Welcome to Voices

Spring 2007 issue:

The Cardinal by Dorothy May
Amen by Linda Weber
Wildflowers by David Orr
How Much I Care by Anderson McMahon
The Teachers by R. V. Schmidt
Those Thrilling Days of Yesteryear by Alice Spencer
Why by Leah Popper
What Makes People Happy? by Leah Popper
Dawgs in the Night by Laurelee Roark
Memory by Jo Chavez
A Painless Science Lesson for Kids by Bob Mason
Aleister Crowley by Lee Prosser
Replenishing the Dollmaker's Supplies by Ed Jacobson
As You Begin Your Twentieth Year by Ric Giardina
My Senior Moments by Miriam Strauss
The Rose by David Orr
Song of Jubilee by Anderson McMahon
Beau's Striped Sweater
by Leah Popper
Bubble Gum
by Leah Popper
The Writer and the Cricket by Lee Prosser
Helpful Hands by Ric Giardina
The Shoe by Miriam Strauss

 

 

Helpful Hands

© Ric Giardina

 

What I remember most are Helpful Hands.
Glenn’s Helpful Hands were always there
No matter what the need might be
      A deep hole for a just-acquired tree
      A light switch in a wall gone mad
      A sewer pipe that would no longer swallow
It did not matter what —
Glenn’s Helpful Hands were there.

It seemed I wouldn’t even need to ask.
Like some blue-collared superhero,
Glenn would just appear with wrench or shovel or
Some ingenious tool I never even knew there was —
To fix some problem I had just encountered and was stuck by.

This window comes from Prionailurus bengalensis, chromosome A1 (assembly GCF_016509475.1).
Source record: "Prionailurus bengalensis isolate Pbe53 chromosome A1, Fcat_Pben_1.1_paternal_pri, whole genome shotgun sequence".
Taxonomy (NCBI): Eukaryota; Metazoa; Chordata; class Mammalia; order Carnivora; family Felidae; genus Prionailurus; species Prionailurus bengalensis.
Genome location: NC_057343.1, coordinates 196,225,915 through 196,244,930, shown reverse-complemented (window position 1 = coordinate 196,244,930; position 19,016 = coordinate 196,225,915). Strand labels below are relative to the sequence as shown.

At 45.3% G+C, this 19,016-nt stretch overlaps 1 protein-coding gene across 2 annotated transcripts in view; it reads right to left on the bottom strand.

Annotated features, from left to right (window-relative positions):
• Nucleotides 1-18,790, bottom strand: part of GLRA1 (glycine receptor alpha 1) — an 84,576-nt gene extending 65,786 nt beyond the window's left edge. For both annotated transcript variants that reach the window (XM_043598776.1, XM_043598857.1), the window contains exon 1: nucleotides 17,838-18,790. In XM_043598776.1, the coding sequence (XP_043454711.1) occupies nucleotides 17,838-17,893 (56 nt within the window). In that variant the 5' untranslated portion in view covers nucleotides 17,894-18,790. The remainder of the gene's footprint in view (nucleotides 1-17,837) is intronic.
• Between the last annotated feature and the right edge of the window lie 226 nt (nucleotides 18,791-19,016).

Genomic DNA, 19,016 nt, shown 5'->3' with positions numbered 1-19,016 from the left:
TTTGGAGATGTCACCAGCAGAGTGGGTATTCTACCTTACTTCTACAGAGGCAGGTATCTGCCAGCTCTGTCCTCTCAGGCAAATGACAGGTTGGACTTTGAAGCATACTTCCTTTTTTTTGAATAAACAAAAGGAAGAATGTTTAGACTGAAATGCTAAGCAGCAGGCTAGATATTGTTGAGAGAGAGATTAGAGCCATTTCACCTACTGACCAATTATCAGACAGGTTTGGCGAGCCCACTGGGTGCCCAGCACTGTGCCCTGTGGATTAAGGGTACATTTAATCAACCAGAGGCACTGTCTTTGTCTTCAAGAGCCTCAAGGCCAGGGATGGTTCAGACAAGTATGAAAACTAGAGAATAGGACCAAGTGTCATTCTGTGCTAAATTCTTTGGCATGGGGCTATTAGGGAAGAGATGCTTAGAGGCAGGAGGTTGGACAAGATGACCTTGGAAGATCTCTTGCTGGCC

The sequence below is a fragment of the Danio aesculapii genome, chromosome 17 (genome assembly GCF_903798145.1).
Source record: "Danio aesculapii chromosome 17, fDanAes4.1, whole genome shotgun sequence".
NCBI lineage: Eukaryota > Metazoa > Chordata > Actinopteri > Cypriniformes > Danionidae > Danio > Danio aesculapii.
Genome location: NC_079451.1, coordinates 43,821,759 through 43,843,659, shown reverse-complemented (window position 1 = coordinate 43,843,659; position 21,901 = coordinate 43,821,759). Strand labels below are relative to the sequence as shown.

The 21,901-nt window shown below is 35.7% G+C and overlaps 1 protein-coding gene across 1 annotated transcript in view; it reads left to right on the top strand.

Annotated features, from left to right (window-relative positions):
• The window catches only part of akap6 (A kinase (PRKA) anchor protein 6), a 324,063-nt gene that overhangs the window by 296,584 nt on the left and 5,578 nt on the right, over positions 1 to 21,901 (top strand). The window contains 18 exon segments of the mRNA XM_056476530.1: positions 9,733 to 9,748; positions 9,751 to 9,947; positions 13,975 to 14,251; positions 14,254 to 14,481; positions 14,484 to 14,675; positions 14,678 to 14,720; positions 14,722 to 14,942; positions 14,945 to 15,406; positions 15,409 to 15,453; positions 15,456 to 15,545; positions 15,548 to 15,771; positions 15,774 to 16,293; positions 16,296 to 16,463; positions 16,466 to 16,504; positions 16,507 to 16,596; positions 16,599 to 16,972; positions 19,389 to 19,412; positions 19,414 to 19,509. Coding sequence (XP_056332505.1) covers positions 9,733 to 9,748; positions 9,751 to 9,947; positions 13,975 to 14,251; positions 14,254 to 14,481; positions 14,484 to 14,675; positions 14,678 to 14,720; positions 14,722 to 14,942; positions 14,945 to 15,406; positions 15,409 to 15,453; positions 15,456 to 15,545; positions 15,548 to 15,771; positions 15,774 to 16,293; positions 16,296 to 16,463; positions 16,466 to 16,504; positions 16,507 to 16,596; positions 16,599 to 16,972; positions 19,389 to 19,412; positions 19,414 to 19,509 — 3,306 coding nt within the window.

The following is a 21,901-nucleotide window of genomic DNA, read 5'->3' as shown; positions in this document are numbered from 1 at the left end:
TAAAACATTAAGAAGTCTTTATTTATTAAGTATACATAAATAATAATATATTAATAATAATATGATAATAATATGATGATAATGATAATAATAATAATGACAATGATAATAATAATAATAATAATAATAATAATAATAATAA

I see his Helpful Hands each day I sit down to work, my desk
Extended carefully and lovingly and craftily to meet a need I’d had.
I’ve kept it as it was although the need has long since vanished.

And one October afternoon nearly decades now ago,
When I was miles — a continent, in fact — away,
The earth shook shaking down the world.
Glenn wrapped his loving father’s Helpful Hands
Around my family better than I might have done myself had I been there,
And brought them both to safety in his home
And kept them there until I could get back to be with them again.
All safe and sound they were and full of tales of Helpful Hands.

For some short time in all the years he lived across the street,
I acted very stupid, not asking for his help or letting when he offered.
You see, he never asked for help from me for anything
And so I felt the ledger out of balance too far in his favor.
It was an ego thing. I know. I know that now.
And luckily I realized fast enough the only gift I had of any value
I could give to Glenn was simply letting him provide his Helpful Hands.